Thamar Reservoir

Thamar Reservoir

2022-12-1336:19

Thamar Gindin is an Israeli scholar whose research focuses on the Persian language. For the past seven years (at least) Thamar has been a target for an endless stream of spear-phishing attempts by the Iranian regime, trying to take over her email account and lure her away from her country's borders. Her family, friends, and colleagues have also suffered numerous attacks. So, how does it feel to live for years with a virtual target mark on your back?...
Nobody likes cheaters, especially in video games: we play games to have fun, and nothing hurts the joy of playing a good game more than losing to a cheater. That is why EA is not the only publisher to implement kernel-mode anti-cheat software in their games: League of Legends and Valorant, for example, use similar software. Yet some people warn that installing such kernel-level systems is extremely dangerous. So, what's the problem with kernel-mode anti-cheat software?
When it was founded in 2011, Norse Corp. - which described itself as "the world's largest dedicated threat intelligence network" - had everything a promising startup could wish for: a charismatic and experienced founder, a rare and valuable technology, and few tens of millons of dollars from investors. Less than six years later, it all came crashing down in the most horrible death a business can experience. What went wrong in Norse Corp.?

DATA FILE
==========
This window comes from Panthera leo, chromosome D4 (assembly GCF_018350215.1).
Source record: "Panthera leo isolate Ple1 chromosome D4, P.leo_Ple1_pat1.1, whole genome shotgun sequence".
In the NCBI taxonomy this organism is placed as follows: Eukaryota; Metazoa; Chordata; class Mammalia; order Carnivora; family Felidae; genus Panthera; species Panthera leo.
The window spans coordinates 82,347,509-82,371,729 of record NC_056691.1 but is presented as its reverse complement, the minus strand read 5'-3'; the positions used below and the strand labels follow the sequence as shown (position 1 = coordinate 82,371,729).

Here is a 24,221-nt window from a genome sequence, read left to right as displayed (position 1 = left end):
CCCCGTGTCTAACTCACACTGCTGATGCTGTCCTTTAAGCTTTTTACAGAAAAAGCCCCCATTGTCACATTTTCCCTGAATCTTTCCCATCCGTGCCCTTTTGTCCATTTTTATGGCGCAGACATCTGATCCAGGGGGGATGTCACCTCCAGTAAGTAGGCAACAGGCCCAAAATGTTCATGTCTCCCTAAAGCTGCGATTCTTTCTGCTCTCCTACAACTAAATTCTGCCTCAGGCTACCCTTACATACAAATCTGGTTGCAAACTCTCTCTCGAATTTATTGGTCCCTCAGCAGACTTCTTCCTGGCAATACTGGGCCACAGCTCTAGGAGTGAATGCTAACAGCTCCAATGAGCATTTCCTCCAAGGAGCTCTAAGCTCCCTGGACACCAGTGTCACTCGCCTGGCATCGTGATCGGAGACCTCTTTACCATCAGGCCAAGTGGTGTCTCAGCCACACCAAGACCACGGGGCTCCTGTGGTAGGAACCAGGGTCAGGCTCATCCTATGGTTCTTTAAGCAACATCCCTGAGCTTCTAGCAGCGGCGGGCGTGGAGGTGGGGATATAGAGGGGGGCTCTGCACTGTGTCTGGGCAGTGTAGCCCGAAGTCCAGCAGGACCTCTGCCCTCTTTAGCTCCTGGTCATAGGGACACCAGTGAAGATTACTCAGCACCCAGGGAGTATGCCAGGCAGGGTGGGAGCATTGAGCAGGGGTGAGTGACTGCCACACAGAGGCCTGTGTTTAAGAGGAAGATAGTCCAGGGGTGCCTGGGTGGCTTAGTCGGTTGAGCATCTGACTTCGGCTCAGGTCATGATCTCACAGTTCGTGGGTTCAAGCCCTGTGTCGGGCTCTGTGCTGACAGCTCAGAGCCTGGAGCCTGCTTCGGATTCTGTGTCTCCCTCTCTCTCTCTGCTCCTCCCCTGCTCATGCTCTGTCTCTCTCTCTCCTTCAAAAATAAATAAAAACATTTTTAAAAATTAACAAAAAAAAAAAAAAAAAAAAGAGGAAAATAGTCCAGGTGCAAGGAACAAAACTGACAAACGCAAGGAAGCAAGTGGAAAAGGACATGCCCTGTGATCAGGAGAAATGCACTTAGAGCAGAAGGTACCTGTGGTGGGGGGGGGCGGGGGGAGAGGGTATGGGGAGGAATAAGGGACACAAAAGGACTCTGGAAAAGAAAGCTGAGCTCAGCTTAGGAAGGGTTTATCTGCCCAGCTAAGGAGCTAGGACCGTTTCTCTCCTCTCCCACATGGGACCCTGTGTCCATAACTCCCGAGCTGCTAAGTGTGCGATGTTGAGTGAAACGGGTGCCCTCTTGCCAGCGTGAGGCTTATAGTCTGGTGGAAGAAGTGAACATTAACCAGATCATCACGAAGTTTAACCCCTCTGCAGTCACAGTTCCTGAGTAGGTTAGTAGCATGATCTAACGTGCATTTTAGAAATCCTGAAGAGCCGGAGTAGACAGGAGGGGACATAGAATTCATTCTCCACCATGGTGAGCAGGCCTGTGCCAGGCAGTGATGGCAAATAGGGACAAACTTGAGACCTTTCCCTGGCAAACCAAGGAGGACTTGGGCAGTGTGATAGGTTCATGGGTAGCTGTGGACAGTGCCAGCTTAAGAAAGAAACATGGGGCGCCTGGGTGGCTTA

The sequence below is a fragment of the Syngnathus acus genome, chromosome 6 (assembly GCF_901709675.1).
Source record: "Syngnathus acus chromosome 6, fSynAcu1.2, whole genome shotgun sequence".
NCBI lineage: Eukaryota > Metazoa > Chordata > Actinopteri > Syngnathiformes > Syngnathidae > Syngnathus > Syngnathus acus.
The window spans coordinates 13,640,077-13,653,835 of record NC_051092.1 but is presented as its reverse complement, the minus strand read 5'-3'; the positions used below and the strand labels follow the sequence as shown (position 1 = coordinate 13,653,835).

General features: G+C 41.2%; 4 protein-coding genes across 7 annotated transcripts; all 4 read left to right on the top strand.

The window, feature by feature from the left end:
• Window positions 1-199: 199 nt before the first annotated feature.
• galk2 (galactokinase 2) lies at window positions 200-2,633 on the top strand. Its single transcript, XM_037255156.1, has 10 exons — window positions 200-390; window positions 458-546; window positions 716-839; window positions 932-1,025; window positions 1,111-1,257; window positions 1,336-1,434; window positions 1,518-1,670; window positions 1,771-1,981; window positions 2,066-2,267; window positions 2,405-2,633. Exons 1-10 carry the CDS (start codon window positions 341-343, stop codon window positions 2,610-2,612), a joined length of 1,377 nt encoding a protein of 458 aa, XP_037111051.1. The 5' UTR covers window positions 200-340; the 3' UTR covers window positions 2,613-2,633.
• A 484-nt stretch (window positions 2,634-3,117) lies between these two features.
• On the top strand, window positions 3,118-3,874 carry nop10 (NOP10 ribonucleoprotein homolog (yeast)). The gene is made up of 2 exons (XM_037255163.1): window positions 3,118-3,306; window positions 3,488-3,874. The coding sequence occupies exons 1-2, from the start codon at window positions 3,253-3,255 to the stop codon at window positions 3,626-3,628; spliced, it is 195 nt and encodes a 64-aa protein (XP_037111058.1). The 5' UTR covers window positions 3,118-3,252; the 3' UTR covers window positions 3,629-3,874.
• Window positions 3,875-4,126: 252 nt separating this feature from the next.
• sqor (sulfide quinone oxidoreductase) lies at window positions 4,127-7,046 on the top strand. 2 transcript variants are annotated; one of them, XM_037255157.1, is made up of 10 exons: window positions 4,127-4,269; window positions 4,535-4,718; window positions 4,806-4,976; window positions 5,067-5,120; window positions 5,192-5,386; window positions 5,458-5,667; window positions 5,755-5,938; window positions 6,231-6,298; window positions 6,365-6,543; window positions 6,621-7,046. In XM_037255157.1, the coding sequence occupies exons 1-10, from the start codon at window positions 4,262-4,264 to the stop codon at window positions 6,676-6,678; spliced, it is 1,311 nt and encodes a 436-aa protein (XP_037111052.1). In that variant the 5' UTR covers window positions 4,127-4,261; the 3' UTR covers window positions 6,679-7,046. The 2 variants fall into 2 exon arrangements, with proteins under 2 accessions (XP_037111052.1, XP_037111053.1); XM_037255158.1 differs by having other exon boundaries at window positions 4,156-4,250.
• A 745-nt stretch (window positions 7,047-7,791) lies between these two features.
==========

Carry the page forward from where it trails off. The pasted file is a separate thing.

John Deere, an American agricultural machinery manufacturer, has recently enraged many farmers and digital rights activists due to the restrictive fixing policy of its tractors. Now, an Australian white hat hacker named Sick Codes has demonstrated not only how he was able to jailbreak the company’s tractors and run Doom on them (because why not) - but also hack into its global operations center, demonstrating how hackers can easily take over a huge number of farming machines all over the world.
In 2006 the Russian Business Network pivoted its business: the once legitimate ISP became a ‘bullet-proof' hosting service, catering to the needs of cybercriminals. It quickly became the largest player in the Russian cybercrime landscape, with ~60% of all cybercrime activity related to Russia connected to it in some way. Following the Russian government’s years-old tradition of collaborating with organized crime, it's no wonder that the Russian Business Network quickly became Putin’s informal cyber attack arm.
Sports is not something that you usually hear mentioned when people talk about cybersecurity - but Chris Cochran and Ron Eddings, co-founders of Hacker Valley Media, believe that cyber professionals can take inspiration from MMA wrestlers and Chess Grandchampions to get to their own version of Peak Performance.
LabMD Vs. The FTC

LabMD Vs. The FTC

2022-10-3139:04

One day in 2008, Michael Daugherty - CEO and owner of LabMD, a cancer detection lab - got a call from an executive of TiVera, a cybersecurity company. The caller said that a file containing private medical data of some 9000 of LabMD's patients has been discovered online. When Michael refused to pay for TiVersa's hefty "consultation fee", it reported the incident to the FTC. This was the beginning of a ten-year-long legal battle that ultimately destroyed LabMD - but cost the Federal Agency dearly.